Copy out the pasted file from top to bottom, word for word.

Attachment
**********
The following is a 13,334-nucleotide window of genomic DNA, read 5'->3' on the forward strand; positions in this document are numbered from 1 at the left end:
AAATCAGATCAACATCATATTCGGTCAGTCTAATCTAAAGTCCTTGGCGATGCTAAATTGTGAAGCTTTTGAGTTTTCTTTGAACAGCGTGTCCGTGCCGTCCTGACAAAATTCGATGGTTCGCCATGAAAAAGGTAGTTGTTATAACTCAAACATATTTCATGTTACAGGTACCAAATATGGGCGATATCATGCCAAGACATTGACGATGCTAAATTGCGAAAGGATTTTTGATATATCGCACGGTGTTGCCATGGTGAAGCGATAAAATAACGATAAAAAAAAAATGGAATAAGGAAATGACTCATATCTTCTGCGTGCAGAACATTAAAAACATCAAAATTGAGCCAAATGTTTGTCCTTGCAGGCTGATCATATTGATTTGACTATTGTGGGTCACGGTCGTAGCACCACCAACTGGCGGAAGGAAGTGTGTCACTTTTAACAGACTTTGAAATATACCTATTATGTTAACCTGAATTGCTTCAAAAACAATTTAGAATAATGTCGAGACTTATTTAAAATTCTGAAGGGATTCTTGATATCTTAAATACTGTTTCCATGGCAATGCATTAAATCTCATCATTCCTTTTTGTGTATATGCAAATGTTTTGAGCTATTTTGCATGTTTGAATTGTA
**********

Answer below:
The following is a 13,334-nucleotide window of genomic DNA, read 5'->3' on the forward strand; positions in this document are numbered from 1 at the left end:
AAATCAGATCAACATCATATTCGGTCAGTCTAATCTAAAGTCCTTGGCGATGCTAAATTGTGAAGCTTTTGAGTTTTCTTTGAACAGCGTGTCCGTGCCGTCCTGACAAAATTCGATGGTTCGCCATGAAAAAGGTAGTTGTTATAACTCAAACATATTTCATGTTACAGGTACCAAATATGGGCGATATCATGCCAAGACATTGACGATGCTAAATTGCGAAAGGATTTTTGATATATCGCACGGTGTTGCCATGGTGAAGCGATAAAATAACGATAAAAAAAAAATGGAATAAGGAAATGACTCATATCTTCTGCGTGCAGAACATTAAAAACATCAAAATTGAGCCAAATGTTTGTCCTTGCAGGCTGATCATATTGATTTGACTATTGTGGGTCACGGTCGTAGCACCACCAACTGGCGGAAGGAAGTGTGTCACTTTTAACAGACTTTGAAATATACCTATTATGTTAACCTGAATTGCTTCAAAAACAATTTAGAATAATGTCGAGACTTATTTAAAATTCTGAAGGGATTCTTGATATCTTAAATACTGTTTCCATGGCAATGCATTAAATCTCATCATTCCTTTTTGTGTATATGCAAATGTTTTGAGCTATTTTGCATGTTTGAATTGTA